[0016] A further object of the present invention is to provide a buffer unit for fragmenting variable-length packets into fixed-length packets for processing in units of fixed-length packets, comprising fixed-length packet storing means, including first and second packet storing sections, for storing the fixed-length packets for each of output paths, multicasting processing means for storing multicasting packets having a plurality of destinations, and transferring the multicasting packets to the second packet storing section depending on the plurality of destinations, and control means for monitoring a storage state of one of the first and second packet storing sections, and carrying out a control so that reading from the first and second packet storing sections is switched in units of a variable-length packet which is formed by a plurality of fixed-length packets. According to the buffer unit of the present invention, it is possible to avoid the frame interleaving from being generated by appropriately switching the reading from the first and second packet storing sections.

[0017] Another object of the present invention is to provide a buffer unit for fragmenting variable-length packets into fixed-length packets for processing in units of fixed-length packets, comprising temporary storing means for storing the fixed-length packets and outputting a plurality of fixed-length packets forming a single variable-length packet after the plurality of fixed-length packets are received, fixed-length packet storing means for storing the plurality of fixed-length packets output from the temporary storing means for each of output paths, and multicasting processing means for storing multicasting packets having a plurality of destinations, and transferring the multicasting packets to the fixed-length packet storing means depending on the plurality of destinations. According to the buffer unit of the present invention, it is possible to avoid the frame interleaving from being generated by appropriately controlling the storage to the temporary storing means and the fixed-length packet storing means.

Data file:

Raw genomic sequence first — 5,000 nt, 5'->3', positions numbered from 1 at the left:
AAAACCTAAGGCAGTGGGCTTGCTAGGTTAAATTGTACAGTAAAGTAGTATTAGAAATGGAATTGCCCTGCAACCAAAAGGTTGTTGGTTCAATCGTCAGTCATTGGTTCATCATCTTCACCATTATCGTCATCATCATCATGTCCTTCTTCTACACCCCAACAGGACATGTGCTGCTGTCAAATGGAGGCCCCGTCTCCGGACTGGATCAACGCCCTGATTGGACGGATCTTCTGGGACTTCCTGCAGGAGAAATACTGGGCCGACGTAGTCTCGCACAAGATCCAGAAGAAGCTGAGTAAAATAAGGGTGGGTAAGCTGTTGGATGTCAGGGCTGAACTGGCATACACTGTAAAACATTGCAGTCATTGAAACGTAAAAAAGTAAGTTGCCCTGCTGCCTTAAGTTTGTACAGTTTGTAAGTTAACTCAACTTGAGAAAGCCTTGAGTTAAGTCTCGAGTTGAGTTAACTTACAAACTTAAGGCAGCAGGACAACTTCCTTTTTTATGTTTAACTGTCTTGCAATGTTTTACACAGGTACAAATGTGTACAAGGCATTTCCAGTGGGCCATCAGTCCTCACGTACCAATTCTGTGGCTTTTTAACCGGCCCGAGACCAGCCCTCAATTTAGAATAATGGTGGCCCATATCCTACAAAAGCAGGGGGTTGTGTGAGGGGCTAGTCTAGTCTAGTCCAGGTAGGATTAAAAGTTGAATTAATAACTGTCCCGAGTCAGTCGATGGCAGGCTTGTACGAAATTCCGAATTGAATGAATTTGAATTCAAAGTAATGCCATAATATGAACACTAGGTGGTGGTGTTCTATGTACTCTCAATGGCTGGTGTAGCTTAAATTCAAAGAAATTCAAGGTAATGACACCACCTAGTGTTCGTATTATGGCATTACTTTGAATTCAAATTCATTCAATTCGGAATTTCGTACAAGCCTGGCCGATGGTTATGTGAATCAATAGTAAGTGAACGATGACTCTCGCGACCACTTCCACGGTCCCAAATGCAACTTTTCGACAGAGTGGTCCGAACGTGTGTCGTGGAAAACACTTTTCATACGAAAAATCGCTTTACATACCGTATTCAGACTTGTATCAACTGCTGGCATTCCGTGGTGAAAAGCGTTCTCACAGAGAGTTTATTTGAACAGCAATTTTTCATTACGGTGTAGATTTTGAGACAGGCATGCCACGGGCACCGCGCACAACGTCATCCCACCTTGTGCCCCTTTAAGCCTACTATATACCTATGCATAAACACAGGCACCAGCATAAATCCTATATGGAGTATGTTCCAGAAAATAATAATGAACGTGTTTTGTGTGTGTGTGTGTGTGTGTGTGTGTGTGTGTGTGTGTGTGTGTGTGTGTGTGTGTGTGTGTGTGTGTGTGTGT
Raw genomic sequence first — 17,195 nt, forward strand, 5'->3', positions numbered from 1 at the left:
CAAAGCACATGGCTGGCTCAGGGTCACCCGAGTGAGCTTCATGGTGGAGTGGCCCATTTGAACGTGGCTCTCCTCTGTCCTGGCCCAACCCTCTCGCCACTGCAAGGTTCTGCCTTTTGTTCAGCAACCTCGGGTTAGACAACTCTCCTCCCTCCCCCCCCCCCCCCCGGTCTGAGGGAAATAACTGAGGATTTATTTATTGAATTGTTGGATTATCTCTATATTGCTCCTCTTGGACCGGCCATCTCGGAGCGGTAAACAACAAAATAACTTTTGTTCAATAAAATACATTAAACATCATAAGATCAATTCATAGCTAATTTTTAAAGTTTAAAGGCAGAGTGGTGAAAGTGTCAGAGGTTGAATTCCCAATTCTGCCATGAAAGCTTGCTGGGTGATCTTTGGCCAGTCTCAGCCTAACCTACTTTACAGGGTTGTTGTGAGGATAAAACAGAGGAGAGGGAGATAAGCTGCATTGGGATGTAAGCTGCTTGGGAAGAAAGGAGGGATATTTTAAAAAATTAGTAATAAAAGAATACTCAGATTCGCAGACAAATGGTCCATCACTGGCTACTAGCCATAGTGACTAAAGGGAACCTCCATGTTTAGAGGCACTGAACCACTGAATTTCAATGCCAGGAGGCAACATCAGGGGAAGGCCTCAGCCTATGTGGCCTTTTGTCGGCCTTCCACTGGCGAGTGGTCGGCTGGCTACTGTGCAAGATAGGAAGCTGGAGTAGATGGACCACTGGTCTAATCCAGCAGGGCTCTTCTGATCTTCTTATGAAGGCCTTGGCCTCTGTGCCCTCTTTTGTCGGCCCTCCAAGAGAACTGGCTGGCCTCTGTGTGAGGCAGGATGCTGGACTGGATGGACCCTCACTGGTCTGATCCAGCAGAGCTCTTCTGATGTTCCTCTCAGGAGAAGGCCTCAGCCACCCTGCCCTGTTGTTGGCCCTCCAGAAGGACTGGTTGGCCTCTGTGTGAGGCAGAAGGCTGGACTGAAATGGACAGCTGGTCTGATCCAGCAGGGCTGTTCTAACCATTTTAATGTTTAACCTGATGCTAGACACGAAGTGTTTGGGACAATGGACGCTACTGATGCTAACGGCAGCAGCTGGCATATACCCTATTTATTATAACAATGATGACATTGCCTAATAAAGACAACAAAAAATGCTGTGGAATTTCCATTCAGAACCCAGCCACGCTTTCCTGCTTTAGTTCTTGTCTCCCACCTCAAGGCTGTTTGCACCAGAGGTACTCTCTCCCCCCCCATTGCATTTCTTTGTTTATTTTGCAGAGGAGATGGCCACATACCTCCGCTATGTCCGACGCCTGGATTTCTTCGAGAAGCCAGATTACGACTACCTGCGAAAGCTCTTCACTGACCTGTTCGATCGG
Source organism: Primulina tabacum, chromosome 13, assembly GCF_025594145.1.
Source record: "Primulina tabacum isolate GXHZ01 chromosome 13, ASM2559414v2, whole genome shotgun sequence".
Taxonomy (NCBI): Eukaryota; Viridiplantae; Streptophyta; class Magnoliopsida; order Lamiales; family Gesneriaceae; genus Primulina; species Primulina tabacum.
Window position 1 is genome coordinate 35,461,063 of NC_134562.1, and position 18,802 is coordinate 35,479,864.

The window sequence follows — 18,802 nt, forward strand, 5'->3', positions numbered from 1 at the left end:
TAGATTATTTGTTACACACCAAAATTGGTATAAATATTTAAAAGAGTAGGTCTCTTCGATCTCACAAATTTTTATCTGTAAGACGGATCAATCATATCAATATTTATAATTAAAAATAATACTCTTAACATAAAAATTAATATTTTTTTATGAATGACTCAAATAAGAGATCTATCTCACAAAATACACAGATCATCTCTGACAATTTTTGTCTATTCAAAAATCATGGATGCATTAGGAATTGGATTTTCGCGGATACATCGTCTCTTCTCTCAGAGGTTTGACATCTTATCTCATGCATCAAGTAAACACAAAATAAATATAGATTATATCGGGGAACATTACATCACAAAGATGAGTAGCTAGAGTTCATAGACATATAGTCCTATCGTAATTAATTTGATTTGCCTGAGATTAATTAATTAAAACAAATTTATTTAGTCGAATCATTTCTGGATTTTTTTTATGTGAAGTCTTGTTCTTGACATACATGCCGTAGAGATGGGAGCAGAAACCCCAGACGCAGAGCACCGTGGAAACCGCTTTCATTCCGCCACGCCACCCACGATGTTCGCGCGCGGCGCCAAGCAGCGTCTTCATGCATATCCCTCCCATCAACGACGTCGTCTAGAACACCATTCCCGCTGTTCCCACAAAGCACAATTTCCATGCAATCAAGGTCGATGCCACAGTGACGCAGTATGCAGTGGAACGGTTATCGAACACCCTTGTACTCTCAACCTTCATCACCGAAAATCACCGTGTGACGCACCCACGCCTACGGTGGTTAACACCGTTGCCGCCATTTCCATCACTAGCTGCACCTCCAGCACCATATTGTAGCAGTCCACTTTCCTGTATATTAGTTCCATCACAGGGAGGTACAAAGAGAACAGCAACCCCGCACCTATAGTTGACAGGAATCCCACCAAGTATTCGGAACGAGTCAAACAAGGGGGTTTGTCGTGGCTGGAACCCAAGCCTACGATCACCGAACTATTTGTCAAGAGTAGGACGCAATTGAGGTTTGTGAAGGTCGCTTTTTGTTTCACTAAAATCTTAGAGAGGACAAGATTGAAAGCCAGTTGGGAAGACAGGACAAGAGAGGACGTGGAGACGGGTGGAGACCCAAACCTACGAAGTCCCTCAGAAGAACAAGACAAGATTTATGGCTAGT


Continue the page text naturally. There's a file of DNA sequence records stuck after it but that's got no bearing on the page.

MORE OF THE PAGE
[0018] Still another object of the present invention is to provide a buffer unit for fragmenting variable-length packets into fixed-length packets for processing in units of fixed-length packets, comprising packet storing means for storing the fixed length packets, fixed-length packet storing means for storing stored addresses of the fixed-length packets for each of output paths, multicasting processing means for storing stored addresses of multicasting packets having a plurality of destinations, and transferring virtual addresses corresponding to the stored addresses of the multicasting packets to the fixed-length packet storing means depending on the plurality of destinations, and queue length managing means for managing a first sum total of a number of addresses and a number of virtual addresses stored in the fixed-length packet storing means for each of the output paths, and a second sum total of the number of addresses and a number of the addresses of the multicasting packets, where the first sum total is used for packet cancel control, the second sum total is used for packet contention control. According to the buffer unit of the present invention, it is possible to efficiently utilize the buffer capacity and carry out accurate packet cancel control and packet contention control.